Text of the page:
Lexical Usages of Herbs/Spices and Senses of Tastes in Amele, Papua New Guinea : A Linguistic Study
57 , 2015-09 , 滋賀大学経済学会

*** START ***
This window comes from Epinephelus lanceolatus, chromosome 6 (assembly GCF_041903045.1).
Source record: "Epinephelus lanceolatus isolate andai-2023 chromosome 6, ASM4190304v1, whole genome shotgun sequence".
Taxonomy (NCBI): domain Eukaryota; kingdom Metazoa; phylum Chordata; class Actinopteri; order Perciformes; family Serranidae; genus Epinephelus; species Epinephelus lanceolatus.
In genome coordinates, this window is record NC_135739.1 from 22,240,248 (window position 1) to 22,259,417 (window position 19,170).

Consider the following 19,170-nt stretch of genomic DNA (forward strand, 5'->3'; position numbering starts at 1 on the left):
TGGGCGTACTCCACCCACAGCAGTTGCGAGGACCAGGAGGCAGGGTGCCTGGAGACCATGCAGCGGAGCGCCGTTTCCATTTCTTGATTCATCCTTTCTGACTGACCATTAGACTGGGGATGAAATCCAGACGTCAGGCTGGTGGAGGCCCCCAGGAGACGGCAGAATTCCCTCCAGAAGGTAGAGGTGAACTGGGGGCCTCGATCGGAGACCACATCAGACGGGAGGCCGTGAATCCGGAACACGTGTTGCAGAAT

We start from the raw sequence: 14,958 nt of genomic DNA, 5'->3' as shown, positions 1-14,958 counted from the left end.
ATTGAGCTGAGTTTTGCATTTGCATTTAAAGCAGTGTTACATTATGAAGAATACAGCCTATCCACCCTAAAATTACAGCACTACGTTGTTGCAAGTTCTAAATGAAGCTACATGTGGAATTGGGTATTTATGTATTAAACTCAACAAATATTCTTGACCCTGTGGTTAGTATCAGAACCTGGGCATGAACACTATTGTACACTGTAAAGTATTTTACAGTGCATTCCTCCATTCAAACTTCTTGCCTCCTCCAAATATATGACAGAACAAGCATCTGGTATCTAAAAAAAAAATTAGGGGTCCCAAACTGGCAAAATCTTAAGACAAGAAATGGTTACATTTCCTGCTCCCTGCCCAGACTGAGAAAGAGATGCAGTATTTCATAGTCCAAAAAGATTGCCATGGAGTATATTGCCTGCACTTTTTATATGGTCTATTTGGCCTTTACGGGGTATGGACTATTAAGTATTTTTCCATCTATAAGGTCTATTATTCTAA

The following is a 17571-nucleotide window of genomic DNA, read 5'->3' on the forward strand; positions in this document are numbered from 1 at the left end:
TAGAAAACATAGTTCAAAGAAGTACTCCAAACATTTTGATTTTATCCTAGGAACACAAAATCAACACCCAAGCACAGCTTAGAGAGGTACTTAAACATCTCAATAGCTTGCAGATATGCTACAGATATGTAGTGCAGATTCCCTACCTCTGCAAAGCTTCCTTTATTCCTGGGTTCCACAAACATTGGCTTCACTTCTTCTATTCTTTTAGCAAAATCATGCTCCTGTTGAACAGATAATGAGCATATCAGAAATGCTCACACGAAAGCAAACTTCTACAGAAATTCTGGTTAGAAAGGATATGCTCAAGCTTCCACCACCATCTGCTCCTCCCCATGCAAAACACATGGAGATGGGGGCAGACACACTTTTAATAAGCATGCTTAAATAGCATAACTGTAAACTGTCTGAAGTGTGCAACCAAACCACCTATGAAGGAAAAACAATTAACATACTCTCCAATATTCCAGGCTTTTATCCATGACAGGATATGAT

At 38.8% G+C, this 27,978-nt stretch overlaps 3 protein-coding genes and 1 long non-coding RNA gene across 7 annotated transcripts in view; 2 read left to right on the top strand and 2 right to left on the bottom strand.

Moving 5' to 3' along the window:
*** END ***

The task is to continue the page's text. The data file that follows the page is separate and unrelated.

Amele is a Trans-New Guinean languagespoken in Madang Province, Papua New Guinea.Indigenous people, such as the Amele, stillhold onto their native language, though theyspeak Tok Pisin as a lingua franca. The Ameleas well as other native people in Papua NewGuinea, generally, still maintain their traditionallifestyles in villages.This study conducted two types of investigationsof the dietary life in the Amele society interms of linguistics. The author has been visitingthe field and has found that they use variousspices and herbs in their cooking. They usesalts, several sauces (imported from Thailandor Indonesia), coconut oils, and gingers for theseasoning in their traditional cuisines.First, this study examined lexical usages ofherbs and spices. We utilized the picture bookof herbs and spices, and confirmed whetherthey are available in Papua New Guinea byshowing these pictures. There were 105 types ofherbs and spices mentioned in the book; howeveronly 28 were confirmed to be available bythe Amele speakers. In particular, 12 of 28 typeshave individual names in Tok Pisin or Amele,and others are referred to by their Englishnames only. The 12 types include watercress,lemongrass, ginger, cinnamon, etc. These areconsidered to be deeply related to the Amelesociety and were imported a long time ago.Second, this study investigated senses oftastes in Amele. There are broad senses oftastes, such as delicious, hot, bitter, etc. The authorselected 33 types of tastes and examinedtheir expressions by the Amele speakers. Theyanswered 27 out of 33 types of expressions inAmele and did not find appropriate expressionsfor several complicated tastes, such as “slightlysweet and nice.” The 27 expressions acquired inthis study can be classified into six sections,which comprise a taste system of Amele. Theyare “delicious (good),” “sour and hot,” “sweet,”“strong,” “warm,” and “soft.” Particularly, varioustastes of spices are included in the “sourand hot” section, and the taste word “muug ac”in Amele indicates “spicy, sour, and salty.” Sucha broad meaning of “muug ac” implies thatthere are few types of spices in Amele.In conclusion, first, many types of herbs andspices have been brought by the Westernerssince the 19th century and only few types withtheir own native names might have beenbrought earlier. Second, the taste expressions ofAmele are limited, but they are constructed intheir own taste system. Accordingly, their dietarylife appeared to differ from that of theneighboring Asian countries.